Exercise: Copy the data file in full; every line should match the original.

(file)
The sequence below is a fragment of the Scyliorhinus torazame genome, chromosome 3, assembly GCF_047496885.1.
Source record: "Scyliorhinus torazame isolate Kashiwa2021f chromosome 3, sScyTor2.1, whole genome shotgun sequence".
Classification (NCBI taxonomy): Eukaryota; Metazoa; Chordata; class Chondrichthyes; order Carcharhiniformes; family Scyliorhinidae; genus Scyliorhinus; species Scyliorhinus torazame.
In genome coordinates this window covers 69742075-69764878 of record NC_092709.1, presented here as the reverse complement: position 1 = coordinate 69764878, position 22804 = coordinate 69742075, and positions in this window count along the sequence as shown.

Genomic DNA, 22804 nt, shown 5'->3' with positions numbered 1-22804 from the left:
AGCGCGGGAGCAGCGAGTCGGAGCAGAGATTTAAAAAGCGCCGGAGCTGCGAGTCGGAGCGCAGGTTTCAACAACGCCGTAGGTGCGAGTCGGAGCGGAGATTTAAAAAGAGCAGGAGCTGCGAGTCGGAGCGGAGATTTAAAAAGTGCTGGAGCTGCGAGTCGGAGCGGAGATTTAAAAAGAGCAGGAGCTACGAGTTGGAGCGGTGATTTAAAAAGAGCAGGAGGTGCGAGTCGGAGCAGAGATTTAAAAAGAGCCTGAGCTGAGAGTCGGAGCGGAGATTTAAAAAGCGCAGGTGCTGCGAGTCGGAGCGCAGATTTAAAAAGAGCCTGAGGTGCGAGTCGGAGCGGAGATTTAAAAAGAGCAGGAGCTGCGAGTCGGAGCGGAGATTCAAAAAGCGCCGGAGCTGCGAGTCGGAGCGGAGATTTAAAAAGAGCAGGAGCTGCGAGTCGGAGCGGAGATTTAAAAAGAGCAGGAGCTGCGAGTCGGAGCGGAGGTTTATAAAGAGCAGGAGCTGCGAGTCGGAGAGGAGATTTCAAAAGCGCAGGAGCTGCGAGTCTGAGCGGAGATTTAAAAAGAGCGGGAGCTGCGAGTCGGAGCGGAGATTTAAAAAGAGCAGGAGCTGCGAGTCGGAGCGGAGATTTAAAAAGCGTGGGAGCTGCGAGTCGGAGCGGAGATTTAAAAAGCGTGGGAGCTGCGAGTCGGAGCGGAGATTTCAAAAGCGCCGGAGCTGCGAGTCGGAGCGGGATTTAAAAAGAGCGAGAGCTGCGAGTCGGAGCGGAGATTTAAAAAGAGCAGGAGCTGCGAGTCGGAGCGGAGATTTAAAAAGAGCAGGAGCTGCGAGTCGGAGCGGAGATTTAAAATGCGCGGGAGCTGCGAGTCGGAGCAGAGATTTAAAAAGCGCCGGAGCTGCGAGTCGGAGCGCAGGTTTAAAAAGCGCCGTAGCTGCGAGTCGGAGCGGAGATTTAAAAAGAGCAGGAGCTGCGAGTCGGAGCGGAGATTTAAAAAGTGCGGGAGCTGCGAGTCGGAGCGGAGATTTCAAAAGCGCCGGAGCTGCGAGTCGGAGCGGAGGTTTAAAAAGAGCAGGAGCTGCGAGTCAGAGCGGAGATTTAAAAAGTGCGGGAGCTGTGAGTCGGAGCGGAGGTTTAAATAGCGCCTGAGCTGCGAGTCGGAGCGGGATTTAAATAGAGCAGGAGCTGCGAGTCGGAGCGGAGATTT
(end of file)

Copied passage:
The sequence below is a fragment of the Scyliorhinus torazame genome, chromosome 3, assembly GCF_047496885.1.
Source record: "Scyliorhinus torazame isolate Kashiwa2021f chromosome 3, sScyTor2.1, whole genome shotgun sequence".
Classification (NCBI taxonomy): Eukaryota; Metazoa; Chordata; class Chondrichthyes; order Carcharhiniformes; family Scyliorhinidae; genus Scyliorhinus; species Scyliorhinus torazame.
In genome coordinates this window covers 69742075-69764878 of record NC_092709.1, presented here as the reverse complement: position 1 = coordinate 69764878, position 22804 = coordinate 69742075, and positions in this window count along the sequence as shown.

Genomic DNA, 22804 nt, shown 5'->3' with positions numbered 1-22804 from the left:
AGCGCGGGAGCAGCGAGTCGGAGCAGAGATTTAAAAAGCGCCGGAGCTGCGAGTCGGAGCGCAGGTTTCAACAACGCCGTAGGTGCGAGTCGGAGCGGAGATTTAAAAAGAGCAGGAGCTGCGAGTCGGAGCGGAGATTTAAAAAGTGCTGGAGCTGCGAGTCGGAGCGGAGATTTAAAAAGAGCAGGAGCTACGAGTTGGAGCGGTGATTTAAAAAGAGCAGGAGGTGCGAGTCGGAGCAGAGATTTAAAAAGAGCCTGAGCTGAGAGTCGGAGCGGAGATTTAAAAAGCGCAGGTGCTGCGAGTCGGAGCGCAGATTTAAAAAGAGCCTGAGGTGCGAGTCGGAGCGGAGATTTAAAAAGAGCAGGAGCTGCGAGTCGGAGCGGAGATTCAAAAAGCGCCGGAGCTGCGAGTCGGAGCGGAGATTTAAAAAGAGCAGGAGCTGCGAGTCGGAGCGGAGATTTAAAAAGAGCAGGAGCTGCGAGTCGGAGCGGAGGTTTATAAAGAGCAGGAGCTGCGAGTCGGAGAGGAGATTTCAAAAGCGCAGGAGCTGCGAGTCTGAGCGGAGATTTAAAAAGAGCGGGAGCTGCGAGTCGGAGCGGAGATTTAAAAAGAGCAGGAGCTGCGAGTCGGAGCGGAGATTTAAAAAGCGTGGGAGCTGCGAGTCGGAGCGGAGATTTAAAAAGCGTGGGAGCTGCGAGTCGGAGCGGAGATTTCAAAAGCGCCGGAGCTGCGAGTCGGAGCGGGATTTAAAAAGAGCGAGAGCTGCGAGTCGGAGCGGAGATTTAAAAAGAGCAGGAGCTGCGAGTCGGAGCGGAGATTTAAAAAGAGCAGGAGCTGCGAGTCGGAGCGGAGATTTAAAATGCGCGGGAGCTGCGAGTCGGAGCAGAGATTTAAAAAGCGCCGGAGCTGCGAGTCGGAGCGCAGGTTTAAAAAGCGCCGTAGCTGCGAGTCGGAGCGGAGATTTAAAAAGAGCAGGAGCTGCGAGTCGGAGCGGAGATTTAAAAAGTGCGGGAGCTGCGAGTCGGAGCGGAGATTTCAAAAGCGCCGGAGCTGCGAGTCGGAGCGGAGGTTTAAAAAGAGCAGGAGCTGCGAGTCAGAGCGGAGATTTAAAAAGTGCGGGAGCTGTGAGTCGGAGCGGAGGTTTAAATAGCGCCTGAGCTGCGAGTCGGAGCGGGATTTAAATAGAGCAGGAGCTGCGAGTCGGAGCGGAGATTT